It’s the same issue when you are working with a VCS: You want to let the compiler run on the changes in branch A you just finished, but you also want to start working on branch B. If the build tool knew about the VCS, it could deal with all of that automatically, and even manage compilation in a way so that when you start working on branch C, branch B is only compiled after branch A finished compiling (for performance).

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                              I think the amount of communication necessary between these tools causes more friction and work than it helps solving the problem.

                              I don’t see any reason for that to be true. In particular, the current setup is a burden on tool authors because if you want to support multiple languages you have to support multiple package management and build tools. Moving one or both of those to a higher level means the IDE needs to understand fewer things.

                              but not until the compilation that’s currently running has finished. In the end, you need one tool which can serialize these change requests. There needs to be one tool as a single point of truth in your system.

                              Why don’t you do just do these things in parallel? Have an environment for each way you want to build stuff. Nix can have mutiple environments existing side-by-side, it’s the default way to use the system.

                              The problem I see is not the lack of indirection, it’s the lack of people writing good tooling. Adding more indirection won’t solve that.

                              I’m not requirement more indirection, I’m suggesting building tooling around the actual problem something needs to solve then optionally combine them later. I have never seen a problem that did not benefit from separation of concerns.

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                                Why don’t you do just do these things in parallel? Have an environment for each way you want to build stuff.

                                Sure, that’s the default. I was more thinking about interactive changes, while other work is happening. Substitute anything else if you want.

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                                  Either I’m not understanding you or you aren’t explaining what you mean well, but I just don’t understand what the issue is you’re referring to. How is the language-specific-package-and-build-system solution any better than elevating it all to a system wide one that does the same thing, but for everything.

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                                    Because it doesn’t work in practice.

                                    I wished that this wasn’t the case, but maybe things look differently in 20 years from now.

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                      I agree with much of this. At one point I even wrote a maven plugin to build Python with. I think one issue is that it’s hard to persuade a language ecosystem to use a build tool written in a different language (for understandable reasons).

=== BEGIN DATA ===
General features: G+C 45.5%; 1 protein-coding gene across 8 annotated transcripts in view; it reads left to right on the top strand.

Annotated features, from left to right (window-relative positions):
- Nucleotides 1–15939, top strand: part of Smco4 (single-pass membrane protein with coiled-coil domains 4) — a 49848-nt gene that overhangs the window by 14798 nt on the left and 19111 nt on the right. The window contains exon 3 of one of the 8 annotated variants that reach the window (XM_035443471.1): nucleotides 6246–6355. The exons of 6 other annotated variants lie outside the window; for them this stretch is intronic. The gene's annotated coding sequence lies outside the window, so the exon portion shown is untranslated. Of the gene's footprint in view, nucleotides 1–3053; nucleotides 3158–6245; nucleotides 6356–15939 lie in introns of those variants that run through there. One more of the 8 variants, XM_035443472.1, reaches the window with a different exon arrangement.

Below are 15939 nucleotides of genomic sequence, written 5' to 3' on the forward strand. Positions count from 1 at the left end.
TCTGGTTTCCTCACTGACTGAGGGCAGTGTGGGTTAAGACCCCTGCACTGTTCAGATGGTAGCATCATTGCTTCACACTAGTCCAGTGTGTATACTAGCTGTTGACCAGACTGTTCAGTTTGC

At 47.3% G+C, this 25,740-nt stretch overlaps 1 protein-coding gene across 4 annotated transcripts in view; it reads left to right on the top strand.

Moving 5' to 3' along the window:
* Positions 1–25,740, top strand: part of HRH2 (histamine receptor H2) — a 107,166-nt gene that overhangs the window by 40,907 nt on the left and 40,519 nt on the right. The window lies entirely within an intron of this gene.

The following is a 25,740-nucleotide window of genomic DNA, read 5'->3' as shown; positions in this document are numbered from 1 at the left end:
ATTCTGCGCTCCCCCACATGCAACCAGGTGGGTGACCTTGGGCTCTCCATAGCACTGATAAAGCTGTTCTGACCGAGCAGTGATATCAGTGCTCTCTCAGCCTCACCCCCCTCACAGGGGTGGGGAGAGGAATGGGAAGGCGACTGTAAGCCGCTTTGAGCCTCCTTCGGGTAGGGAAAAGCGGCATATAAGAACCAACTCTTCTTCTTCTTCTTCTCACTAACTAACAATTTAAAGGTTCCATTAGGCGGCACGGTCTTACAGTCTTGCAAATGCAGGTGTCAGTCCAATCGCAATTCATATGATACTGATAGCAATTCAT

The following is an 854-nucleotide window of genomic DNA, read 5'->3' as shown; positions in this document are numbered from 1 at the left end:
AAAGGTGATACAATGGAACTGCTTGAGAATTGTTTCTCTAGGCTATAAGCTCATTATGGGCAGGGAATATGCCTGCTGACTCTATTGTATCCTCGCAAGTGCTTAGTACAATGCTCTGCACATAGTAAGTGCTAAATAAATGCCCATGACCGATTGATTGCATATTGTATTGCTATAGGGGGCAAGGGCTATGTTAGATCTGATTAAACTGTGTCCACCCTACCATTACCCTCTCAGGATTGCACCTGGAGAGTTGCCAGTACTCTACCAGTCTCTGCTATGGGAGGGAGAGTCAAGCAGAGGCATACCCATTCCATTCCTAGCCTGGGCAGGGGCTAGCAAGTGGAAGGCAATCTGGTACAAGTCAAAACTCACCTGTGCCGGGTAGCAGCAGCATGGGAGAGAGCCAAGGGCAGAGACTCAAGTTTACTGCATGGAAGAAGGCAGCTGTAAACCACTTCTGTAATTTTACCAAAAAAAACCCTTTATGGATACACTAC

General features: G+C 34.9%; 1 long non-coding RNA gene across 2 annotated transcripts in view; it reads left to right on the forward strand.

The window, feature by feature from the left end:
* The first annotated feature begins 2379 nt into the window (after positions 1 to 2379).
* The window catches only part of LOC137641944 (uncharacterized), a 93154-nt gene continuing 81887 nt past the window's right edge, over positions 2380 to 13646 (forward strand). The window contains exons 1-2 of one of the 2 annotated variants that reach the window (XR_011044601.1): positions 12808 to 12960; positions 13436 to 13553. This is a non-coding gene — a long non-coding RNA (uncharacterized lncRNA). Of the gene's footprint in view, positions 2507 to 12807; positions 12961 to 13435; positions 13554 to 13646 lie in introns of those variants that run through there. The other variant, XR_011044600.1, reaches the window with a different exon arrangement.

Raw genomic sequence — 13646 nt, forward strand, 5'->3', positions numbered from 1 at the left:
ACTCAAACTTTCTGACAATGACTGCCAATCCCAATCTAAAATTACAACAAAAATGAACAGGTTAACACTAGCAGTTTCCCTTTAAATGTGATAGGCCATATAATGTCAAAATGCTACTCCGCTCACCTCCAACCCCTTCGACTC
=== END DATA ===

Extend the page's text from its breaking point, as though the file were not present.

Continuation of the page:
Another is that a good build system necessarily offers a VM-like level of isolation for builds, and it’s only in the last few years that things like containerisation have taken off. Even then it’s not clear how to handle this in a language-agnostic manner. E.g. it would be madness to build Java inside a container because the JVM itself already provides a better level of isolation. Whereas Python is nominally a VM but it probably makes sense to build in a container given the idiomatic use of C extensions. But then how do you do that in a cross-platform way?

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                        Another is that a good build system necessarily offers a VM-like level of isolation for builds

                        I disagree, I think a good package manager offers a VM-like level of isolation of packages. This is exactly how Nix and nix-shell works. IDEs can be intregrated into that fairly easily if the IDE authors want, instead of calling the compiler directly, call it with nix-shell in front and you get your different compiler, different deps, cross compiling, yadda yadda. The build process is the same in that case (hopefully), but it’s just a matter of what deps are available and what compiler you are using. There are cases that break this, but for the most part I think those are a case that should probaly be elevated to the package manager level anyways.

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                          IDE integration isn’t just a matter of calling some shell commands. Your IDE knows what edits you’ve made, so it should know what’s upstream of them - shelling out and having the build system scan the mtimes to figure out the information you’ve just thrown away is wasteful. Any non-compilation steps also need to be understood by the IDE, e.g. if you’re using thrift to generate code from IDL then the IDE needs to understand the relationship between IDL files and code; it would be silly to specify this twice.

                          More importantly, you need to be able to run your test suite in the built environment. In my experience any nontrivial project ends up with some runtime code behaviour (services in the java world, I’d assume dlopen in C-land, in python obviously every dependency is resolved at runtime), so the test suite needs the declared dependencies. Which means whatever it is that knows about dependencies also needs to know how to run your test suite, or at least be deeply integrated with the thing that does. (Again, you could have your build system shell out to something that provides the environment in which to run the tests, but given that the calculation of “change to class X -> run tests Y and Z” is the same whether X is in an upstream library or in local code, it makes no sense to duplicate that logic).

                          At that point I think calling it a package manager rather than a build manager is just semantics.